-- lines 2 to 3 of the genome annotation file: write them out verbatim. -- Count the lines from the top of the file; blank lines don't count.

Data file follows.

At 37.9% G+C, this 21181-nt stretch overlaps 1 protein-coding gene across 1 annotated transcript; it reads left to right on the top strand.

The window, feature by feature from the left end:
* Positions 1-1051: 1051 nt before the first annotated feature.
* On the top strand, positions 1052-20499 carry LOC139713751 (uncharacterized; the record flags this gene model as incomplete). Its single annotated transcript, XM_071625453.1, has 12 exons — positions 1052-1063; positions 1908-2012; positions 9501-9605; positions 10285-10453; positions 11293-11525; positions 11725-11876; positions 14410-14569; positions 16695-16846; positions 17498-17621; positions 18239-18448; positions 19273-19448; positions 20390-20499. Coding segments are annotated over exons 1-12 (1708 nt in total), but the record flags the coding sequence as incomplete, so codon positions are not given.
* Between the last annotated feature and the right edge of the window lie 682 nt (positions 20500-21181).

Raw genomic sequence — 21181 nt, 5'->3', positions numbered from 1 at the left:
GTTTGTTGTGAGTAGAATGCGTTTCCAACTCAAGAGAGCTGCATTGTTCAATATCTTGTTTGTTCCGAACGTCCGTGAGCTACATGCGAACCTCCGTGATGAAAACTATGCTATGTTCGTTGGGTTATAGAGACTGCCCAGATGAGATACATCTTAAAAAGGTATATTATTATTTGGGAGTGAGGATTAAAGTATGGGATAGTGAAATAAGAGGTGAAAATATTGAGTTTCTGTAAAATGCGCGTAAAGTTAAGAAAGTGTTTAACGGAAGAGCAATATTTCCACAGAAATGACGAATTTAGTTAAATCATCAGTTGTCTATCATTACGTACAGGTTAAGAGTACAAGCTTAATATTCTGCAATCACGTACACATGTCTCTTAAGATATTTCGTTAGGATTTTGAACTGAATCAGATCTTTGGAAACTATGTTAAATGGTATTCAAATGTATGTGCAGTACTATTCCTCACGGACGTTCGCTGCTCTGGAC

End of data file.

The window, feature by feature from the left end:
* Positions 1-1051: 1051 nt before the first annotated feature.